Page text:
Perusing the local Korean grocery store the other day, I found an oddly bent wooden hook with a handle for $3. I wasn’t quite sure if it was a massage implement or a cooking utensil, but I am pleased to announce that it performs both functions quite well! (just kidding)
It lets me reach the muscles under my shoulder blade that are tight and dig around in there. I was still sketched out by this thing until I looked it up online. There’s apparently a whole host of tools like this that run from $10 and upward. So this has been nice for some temporary relief.
My trips to the chiropractor have been invaluable, though I have a hard time getting an answer of what I can do to prevent my issues from coming back in the future. I don’t take it conspiratorially (“see man, they WANT you to be sick! It’s like I wrote in my newsletter!”) but I do find it disheartening sometimes.
So that’s why I’ve been taking another avenue and exploring Alexander Technique as well. If you haven’t heard of it, Alexander Technique is basically a study of relearning how to move in basic ways (walking, sitting, crawling, standing) that keep the body balanced and in alignment. I had a wonderful Alexander Technique teacher when I was at college, and I had great memories of how it affected my body. I have begun studying with a teacher in the area in the hopes I can develop new habits for healthy movement. I’ve only had one lesson so far, but I’m hoping to continue to learn.
My friend Bryce recommended this. It’s a 27×16 inch padded mat with thousands of tiny plastic spikes sticking up. Like the proverbial bed of nails, you’re supposed to lie down on it with your bare back. The spikes aren’t sharp enough to pierce the skin, but you definitely are aware they are there. It is supposed to activate pressure points that release endorphins and increase blood circulation to the back.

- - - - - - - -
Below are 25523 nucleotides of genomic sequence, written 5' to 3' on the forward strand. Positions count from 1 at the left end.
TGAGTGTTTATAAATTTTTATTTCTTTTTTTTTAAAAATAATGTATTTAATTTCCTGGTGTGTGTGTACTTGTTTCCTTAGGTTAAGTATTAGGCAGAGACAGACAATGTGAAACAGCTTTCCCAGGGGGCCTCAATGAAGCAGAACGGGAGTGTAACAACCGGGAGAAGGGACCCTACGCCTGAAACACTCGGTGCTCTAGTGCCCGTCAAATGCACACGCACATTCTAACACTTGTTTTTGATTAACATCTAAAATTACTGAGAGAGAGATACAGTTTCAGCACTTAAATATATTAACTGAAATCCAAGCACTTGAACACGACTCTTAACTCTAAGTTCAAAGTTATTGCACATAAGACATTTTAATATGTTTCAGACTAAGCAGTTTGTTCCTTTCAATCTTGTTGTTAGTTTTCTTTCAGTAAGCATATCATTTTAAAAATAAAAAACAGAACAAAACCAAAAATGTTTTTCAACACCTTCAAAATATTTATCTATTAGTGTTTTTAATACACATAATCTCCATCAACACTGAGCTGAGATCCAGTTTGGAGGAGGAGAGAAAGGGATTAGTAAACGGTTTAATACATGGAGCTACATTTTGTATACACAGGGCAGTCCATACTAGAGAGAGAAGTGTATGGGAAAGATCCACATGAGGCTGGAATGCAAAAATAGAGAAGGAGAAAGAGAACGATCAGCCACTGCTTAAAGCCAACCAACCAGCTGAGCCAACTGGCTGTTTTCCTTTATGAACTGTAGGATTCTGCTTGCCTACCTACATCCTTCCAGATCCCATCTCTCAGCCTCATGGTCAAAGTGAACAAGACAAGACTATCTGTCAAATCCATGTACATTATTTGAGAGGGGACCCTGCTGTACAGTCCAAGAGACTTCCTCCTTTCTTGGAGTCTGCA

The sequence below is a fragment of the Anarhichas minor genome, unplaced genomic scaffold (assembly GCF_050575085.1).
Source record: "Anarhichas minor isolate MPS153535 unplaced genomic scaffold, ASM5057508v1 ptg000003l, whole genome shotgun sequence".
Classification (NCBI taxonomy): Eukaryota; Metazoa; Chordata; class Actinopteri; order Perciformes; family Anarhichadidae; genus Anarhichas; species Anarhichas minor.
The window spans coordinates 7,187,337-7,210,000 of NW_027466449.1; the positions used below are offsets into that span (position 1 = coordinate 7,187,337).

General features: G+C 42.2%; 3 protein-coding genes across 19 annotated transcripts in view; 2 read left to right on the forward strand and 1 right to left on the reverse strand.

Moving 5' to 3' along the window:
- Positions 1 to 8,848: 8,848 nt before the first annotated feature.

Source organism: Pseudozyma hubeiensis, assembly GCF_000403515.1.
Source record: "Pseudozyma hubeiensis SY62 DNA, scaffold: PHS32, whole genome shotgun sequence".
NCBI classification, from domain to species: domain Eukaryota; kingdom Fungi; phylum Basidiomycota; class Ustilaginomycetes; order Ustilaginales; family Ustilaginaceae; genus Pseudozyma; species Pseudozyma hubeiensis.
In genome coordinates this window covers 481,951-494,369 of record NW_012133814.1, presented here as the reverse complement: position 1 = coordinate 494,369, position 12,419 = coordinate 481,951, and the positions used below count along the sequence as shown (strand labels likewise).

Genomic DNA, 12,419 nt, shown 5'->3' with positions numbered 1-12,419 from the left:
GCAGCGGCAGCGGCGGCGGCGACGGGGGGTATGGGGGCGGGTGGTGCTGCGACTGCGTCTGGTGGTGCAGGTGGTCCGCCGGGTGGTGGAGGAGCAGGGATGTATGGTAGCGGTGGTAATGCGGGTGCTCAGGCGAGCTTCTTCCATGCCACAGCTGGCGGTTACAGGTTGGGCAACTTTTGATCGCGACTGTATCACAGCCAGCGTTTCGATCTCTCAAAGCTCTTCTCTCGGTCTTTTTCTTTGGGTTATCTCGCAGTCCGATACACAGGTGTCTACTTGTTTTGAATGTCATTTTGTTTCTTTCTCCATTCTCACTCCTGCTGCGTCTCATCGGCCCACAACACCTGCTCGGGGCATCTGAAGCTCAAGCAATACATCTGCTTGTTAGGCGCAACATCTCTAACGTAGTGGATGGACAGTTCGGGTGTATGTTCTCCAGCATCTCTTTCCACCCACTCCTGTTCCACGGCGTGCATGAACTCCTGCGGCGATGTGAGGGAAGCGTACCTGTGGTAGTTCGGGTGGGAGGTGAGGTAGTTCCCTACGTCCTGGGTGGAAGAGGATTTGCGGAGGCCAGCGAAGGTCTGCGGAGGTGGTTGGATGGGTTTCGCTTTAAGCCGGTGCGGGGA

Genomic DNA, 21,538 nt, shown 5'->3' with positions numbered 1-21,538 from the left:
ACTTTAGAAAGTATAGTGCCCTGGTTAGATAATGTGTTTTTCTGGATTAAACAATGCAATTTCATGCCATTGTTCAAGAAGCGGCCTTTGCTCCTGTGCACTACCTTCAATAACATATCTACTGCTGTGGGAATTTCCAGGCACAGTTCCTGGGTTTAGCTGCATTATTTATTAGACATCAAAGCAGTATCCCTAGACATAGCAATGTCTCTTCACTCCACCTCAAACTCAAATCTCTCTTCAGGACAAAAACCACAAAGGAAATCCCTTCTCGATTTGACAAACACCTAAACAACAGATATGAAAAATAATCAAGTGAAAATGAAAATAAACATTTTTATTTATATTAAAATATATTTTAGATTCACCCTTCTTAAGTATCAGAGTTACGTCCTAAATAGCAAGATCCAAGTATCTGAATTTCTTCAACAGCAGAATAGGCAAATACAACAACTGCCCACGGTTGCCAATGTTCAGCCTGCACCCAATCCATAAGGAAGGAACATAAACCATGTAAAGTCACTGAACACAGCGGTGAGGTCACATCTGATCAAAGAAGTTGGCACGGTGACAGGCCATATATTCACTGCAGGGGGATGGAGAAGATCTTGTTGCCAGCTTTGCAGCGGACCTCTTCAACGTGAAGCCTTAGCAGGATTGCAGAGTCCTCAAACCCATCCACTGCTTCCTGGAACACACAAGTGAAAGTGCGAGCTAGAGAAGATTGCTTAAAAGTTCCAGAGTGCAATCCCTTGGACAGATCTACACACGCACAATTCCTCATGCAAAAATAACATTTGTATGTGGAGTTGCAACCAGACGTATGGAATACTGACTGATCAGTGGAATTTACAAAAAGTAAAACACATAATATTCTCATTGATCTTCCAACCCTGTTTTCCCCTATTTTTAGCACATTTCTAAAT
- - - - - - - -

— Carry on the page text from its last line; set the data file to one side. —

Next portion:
In reading up on it, I found that there aren’t that many acupressure points on the back itself; most of the triggers for the back are found in other parts of the body. However, I figured I’d give it a shot.
It doesn’t really hurt, though it is a bit uncomfortable at first. I have to be careful about shifting around while lying on it, as that can irritate the skin. After about 3 or 4 minutes, I no longer feel the individual spikes, and my back just gets warm. It’s actually quite relaxing. When I get up from it, my back is usually hot to the touch and quite red.
After lying on it, I usually don’t feel any of my acute shoulder pain. I’m not sure whether the increased blood flow or heat has affected my back or whether I’m triggering pressure points or even if I don’t notice my back pain because it’s been replaced by “other back pain.” And truthfully, I don’t care. All I care about is that it brings some relief.